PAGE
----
Whistler is a resort town in British Columbia located at the southern end of the Pacific Ranges of the Coast Mountains. The resort is one of the top destinations for winter sports and receives over two million visitors a year. It was also the location for the 2010 Winter Olympics. While it is a top place for winter sports such as skiing and snowboarding, there are also lots of other things to see and do during a vacation to the area.
Whistler is found in the pass between the Green River headwaters and the Cheakamus – it is flanked by glaciers on either side for a stunning vista. The landscape is dotted with ski resorts and there are many amazing Whistler vacation homes in and around the resort that also enjoy this amazing panorama.
The original inhabitants of the area were the Squamish and Lil’wat First Nation peoples who lived here long before the Europeans arrived. The British were the first Europeans to visit the area with a survey in the 1860s. They named the area London Mountain because the fog and cloud reminded them of the polluted skies of their capital!
The first modern settlement in the area was the Rainbow Lodge, established in 1914 by the Philips from Maine. Logging became a boom industry in the area and this led to the clearing of many of the slopes around the resort. In 1966, Whistler Mountain opened to the public as a ski resort, although the town was still known as Alta Lake. It was renamed as Whistler of marmots that live in the area and are known to whistle like deflating balloon.
Due to its location, Whistler offers a huge range of things to do outdoors from hiking and walking to winter sports and sightseeing natural landscape.
Garibaldi Provincial Park
Located between Whistler and Squamish, this wilderness park has a number of glacier topped mountains and includes Mount Garibaldi, part of the Garibaldi Volcanic Belt. It has five main entrance points, each offering trails including the Diamond Head, popular for hiking or skiing on the south of Mount Garibaldi and the Cheakamus Lake entrance, nearest to Whistler. The park is home to black bear, deer, the famous local marmots as well as bald eagles.
Peak 2 Peak Gondola
One of the unmissable experiences while in the Whistler area is the Peak 2 Peak gondola. This is a link between the two main mountaintops in the area and is an 11 minute long ride in glass bottomed cars that definitely requires your camera. It is a great experience in both winter and summer as the view is always different.
Cultural things to do
From First Nations peoples, through to European settlers and modern times, Whistler has a varied and interesting history that means there are plenty of things to see and do.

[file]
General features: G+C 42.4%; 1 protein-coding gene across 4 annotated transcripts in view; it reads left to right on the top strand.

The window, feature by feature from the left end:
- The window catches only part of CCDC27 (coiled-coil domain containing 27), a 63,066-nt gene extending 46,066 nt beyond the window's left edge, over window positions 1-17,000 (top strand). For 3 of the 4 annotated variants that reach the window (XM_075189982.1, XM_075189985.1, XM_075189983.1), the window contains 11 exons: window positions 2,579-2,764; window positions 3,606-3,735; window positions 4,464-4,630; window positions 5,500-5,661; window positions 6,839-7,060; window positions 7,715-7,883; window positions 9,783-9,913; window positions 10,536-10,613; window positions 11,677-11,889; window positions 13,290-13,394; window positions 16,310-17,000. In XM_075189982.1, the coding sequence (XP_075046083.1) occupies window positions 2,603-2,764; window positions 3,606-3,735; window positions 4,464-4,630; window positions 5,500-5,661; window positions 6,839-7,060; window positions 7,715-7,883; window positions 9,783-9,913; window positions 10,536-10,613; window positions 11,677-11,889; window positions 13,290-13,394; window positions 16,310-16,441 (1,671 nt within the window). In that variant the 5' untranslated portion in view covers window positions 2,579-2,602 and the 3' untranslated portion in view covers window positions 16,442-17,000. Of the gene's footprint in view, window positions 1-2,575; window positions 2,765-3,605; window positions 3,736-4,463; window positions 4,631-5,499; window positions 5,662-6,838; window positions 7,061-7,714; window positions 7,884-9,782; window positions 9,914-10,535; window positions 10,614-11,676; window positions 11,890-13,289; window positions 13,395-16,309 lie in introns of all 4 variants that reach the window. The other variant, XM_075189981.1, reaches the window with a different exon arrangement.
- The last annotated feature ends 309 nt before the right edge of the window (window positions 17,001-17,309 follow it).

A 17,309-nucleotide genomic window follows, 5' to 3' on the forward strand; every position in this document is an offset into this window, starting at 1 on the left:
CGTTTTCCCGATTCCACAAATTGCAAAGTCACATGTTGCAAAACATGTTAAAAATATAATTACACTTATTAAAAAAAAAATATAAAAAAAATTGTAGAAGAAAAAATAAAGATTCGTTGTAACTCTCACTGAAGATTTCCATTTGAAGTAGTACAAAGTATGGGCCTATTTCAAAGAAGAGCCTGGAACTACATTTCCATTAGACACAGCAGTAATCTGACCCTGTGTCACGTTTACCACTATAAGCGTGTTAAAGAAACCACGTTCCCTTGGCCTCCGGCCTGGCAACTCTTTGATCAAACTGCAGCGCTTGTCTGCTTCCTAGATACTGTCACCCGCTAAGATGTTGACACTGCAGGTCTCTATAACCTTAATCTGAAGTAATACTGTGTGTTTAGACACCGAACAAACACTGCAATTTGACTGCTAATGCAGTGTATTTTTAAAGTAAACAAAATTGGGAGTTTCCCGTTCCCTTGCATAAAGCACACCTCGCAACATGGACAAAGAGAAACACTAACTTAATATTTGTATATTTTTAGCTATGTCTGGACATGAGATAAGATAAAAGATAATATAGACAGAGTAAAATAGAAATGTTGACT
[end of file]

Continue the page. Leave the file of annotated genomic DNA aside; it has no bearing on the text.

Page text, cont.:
Squamish Lil’wat Cultural Centre
This center celebrates the two main First Nations cultures in the area, one coastal and one living in the interior of the area. It offers a great sense of the culture of the people as well as exhibiting artefacts and even features on-site artist demonstrations. There is a great local arts and crafts section in the gift shop and a café serving local favorites.
Whistler Museum & Archives
This unassuming little museum documents the history of the resort from those early days right through to its big moment as host of the Winter Olympics in 2010. It contains the Olympic torch and the original gondola from the first ski lift in 1965.
Audain Art Museum
The Audain Art Museum is the newest addition to the cultural tour of Whistler and is a dramatic building that is a landmark in itself. Inside is an impressive range of First nations carvings as well as iconic pictures from top artists including EJ Hughes and Emily Carr. It also has a strong contemporary section with work by Jeff Wall to offer something for all tastes.
The winter sports are one of the biggest attractions in the area and as a former Winter Olympics host site, there are plenty of sports and locations to choose from. There are over 8000 acres of snow covered slopes in the area with 16 alpine bowls, three glaciers and the world class terrain parks that are a leftover from the Olympic times. There are even 200 marked trails to cover to suit all experience levels. Ski and snowboarding season is from November until May.
Relaxing in Whistler
The resort offers plenty of quality eating and drinking places for all times of the day and all tastes. You can grab a quick après-ski snack or sit down for a fine dining restaurant meal. Locations such as Alta Bistro offer French inspired local cuisines while there are also classic Italian pizzerias, grill houses and even takeaways if you want to eat in your villa.
If you enjoy a day away from the slopes, Whistler also offers plenty of shopping opportunities. While there are winter sports related shops to choose the latest equipment for the slopes, there are also art galleries, jewelry stores and footwear shops as well as beauty parlors and hair salons for a little pampering.
Winter sports do play a massive part in the annual events of the resort but there’s also plenty to do away from the slopes. Go Fest celebrates the end of winter and the start of summer, for example, and takes place every May. The Whistler Children’s Festival happens in July and lets the children enjoy everything from arts and crafts to theatre and uses the Olympic Plaza as a base. You can even enjoy the Vancouver Symphony Orchestra who perform in the resort every July.
For ski and winter sports fan, visiting Whistler is an unforgettable experience – skiing the slopes used by Olympic athletes and enjoying the amazing scenery. But the resort offers a lot more than just skiing and makes it a must-see place for anyone visiting British Columbia.